IFC statements welcome but concrete action needed

The Bretton Woods Project joins Oxfam in welcoming IFC Executive Vice President Cai’s commitment to ensuring that the IFC will measure its success “by the development impact of our projects — not by the dollar volume of our investments” and to change the institutional culture to that end.

It is encouraging that Cai is committed to aligning staff incentives with the IFC’s purpose as a development institution. Action to that end is certainly important given that according to a recent World Bank Group staff survey, only 30 per cent of IFC staff said they consider development as their main objective, and regard loan volume as more valued by the institution.

The CAO’s December 2013 Dinant report clearly identifies the systemic nature of the challenges faced by the IFC, noting that the failures identified arose, in part, from staff incentives “to overlook, fail to articulate, or even conceal potential environmental, social and conflict risk”, and that staff felt pressured to “get money out the door” and discouraged from “making waves.” Therefore, while Cai’s sentiments are welcome it is notable that his stated commitment to change is framed by a continued unwillingness to acknowledge that the Dinant, Ficohsa, Tata Mundra, GKEL, Dragon and Wilmar cases are not the result of case-specific oversights but reflect institutional problems within the IFC.

CSOs have repeatedly attempted to engage with the IFC on this issue, including through four letters co-signed by over fifty local and international organisations. As outlined in the Bretton Woods Project’s ‘Follow the Money’ report [http://www.brettonwoodsproject.org/2014/04/follow-the-money/], the findings of the IFC’s own internal audit found that “The result of [the] lack of systematic measurement tools is that IFC knows very little about potential environmental or social impacts of its [financial market] lending.” CSOs have therefore called for extensive consultations on the nature and impact of the IFC’s lending and for the joint development of specific mechanisms to address the problems identified by the CAO audit and CSOs. Specific action is required to address these systemic issues and to ensure that IFC lending results in positive developmental impact for the communities it is mandated to support. It is clear that Cai’s blog, while containing some positive statements, is not an adequate response to the important concerns raised on multiple occasions by CSO partners and substantiated by the CAO audit.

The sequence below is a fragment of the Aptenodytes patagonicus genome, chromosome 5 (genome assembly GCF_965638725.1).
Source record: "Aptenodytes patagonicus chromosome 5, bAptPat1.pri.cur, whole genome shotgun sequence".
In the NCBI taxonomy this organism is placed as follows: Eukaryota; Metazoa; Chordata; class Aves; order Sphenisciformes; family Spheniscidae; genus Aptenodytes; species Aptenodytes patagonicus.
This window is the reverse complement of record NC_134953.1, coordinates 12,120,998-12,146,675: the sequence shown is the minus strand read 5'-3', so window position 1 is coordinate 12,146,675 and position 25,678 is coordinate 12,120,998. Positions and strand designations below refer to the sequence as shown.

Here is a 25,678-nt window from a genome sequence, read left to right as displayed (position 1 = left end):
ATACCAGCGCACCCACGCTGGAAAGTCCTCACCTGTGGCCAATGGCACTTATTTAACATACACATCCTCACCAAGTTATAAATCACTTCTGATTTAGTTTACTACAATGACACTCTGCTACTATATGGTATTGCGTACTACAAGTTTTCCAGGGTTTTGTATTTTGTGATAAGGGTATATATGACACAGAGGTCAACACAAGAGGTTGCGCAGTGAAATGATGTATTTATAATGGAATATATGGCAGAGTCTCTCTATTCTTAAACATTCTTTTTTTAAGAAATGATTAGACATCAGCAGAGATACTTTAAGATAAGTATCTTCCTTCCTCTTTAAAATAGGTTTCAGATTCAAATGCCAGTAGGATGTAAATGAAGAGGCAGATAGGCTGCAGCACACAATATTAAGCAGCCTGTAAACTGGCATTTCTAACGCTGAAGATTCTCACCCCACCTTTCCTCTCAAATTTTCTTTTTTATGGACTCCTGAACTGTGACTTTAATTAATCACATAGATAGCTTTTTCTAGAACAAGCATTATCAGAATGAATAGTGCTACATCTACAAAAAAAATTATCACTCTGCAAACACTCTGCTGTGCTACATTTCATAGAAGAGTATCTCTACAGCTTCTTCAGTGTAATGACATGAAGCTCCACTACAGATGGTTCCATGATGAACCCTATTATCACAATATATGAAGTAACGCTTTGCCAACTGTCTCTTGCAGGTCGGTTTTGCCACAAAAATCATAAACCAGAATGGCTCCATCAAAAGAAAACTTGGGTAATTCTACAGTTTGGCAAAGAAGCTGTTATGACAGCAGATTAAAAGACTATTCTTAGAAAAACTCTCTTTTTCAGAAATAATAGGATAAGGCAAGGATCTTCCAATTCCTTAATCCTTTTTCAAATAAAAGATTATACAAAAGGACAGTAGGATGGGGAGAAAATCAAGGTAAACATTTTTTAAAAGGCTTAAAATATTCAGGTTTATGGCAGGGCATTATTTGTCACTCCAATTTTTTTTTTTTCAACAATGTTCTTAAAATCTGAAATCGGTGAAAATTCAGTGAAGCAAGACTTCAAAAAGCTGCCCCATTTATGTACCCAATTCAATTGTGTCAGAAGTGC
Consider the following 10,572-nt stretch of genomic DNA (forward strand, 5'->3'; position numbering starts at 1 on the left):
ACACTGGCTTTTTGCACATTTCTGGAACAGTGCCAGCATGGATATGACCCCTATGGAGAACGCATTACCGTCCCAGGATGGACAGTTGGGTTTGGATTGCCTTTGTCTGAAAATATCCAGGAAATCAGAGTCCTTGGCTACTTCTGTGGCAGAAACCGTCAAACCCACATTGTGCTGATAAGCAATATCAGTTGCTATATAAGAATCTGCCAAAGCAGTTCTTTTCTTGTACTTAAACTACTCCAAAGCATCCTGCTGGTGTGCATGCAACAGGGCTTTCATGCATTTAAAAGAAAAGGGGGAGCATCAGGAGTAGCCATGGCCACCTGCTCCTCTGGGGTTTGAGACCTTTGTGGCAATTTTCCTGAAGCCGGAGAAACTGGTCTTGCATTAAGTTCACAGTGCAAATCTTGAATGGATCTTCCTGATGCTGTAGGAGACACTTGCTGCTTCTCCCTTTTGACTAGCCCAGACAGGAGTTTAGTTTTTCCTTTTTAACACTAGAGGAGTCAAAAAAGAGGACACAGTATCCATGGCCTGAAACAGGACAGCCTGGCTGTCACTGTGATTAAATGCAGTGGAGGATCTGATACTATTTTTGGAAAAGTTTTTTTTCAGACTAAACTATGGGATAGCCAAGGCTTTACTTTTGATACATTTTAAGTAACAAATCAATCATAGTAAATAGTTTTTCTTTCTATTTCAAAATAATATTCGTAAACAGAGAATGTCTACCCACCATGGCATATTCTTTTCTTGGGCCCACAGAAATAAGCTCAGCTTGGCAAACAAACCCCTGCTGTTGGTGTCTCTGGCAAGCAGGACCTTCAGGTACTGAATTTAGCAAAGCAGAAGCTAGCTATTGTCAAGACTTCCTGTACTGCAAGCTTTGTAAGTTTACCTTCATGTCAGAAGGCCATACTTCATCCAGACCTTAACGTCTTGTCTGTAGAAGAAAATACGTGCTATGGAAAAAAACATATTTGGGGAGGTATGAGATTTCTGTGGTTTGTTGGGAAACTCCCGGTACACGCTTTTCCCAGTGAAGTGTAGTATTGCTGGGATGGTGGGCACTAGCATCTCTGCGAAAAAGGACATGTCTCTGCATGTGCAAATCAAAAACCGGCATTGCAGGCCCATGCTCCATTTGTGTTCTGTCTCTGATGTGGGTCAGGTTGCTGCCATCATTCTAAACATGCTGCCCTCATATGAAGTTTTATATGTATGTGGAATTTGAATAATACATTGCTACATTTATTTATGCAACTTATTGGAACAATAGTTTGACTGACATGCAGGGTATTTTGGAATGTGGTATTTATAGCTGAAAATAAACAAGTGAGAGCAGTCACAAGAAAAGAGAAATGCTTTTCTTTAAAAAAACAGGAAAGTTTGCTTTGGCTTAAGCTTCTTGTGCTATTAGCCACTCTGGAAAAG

Cai’s admission that ‘highly charged’ environments such as Honduras require a more comprehensive and long-term assessment of project risks and consequences is particularly relevant, given his call for the IFC to ‘ramp up’ its work in areas suffering or transitioning from violent conflict. As Cai himself implies in his statement on the Dinant case, the complexities of the IFC’s operational environment cannot serve to justify decisions and projects that are contrary to the IFC’s vision to ‘do no harm.’ The extensive literature documenting the unintended negative consequences of the activities of the World Bank and the international community generally in these settings makes clear the inherent difficulties of working in conflict and post-conflict environments even for organisations that are dedicated to the task. Unfortunately, as Runde and Savoy note in the Center for International and Strategic Studies article ‘Shifting Fortunes at IFC’ [http://csis.org/publication/shifting-fortunes-ifc] the “IFC remains largely culturally and institutionally unequipped to work in these areas. It may require entirely separate vehicles and personnel to staff these opportunities.” It is therefore imperative that before ‘ramping up’ its activities in complex conflict settings the IFC ensures that its oversight mechanisms, incentive structures and choice of financing vehicles are fit for purpose.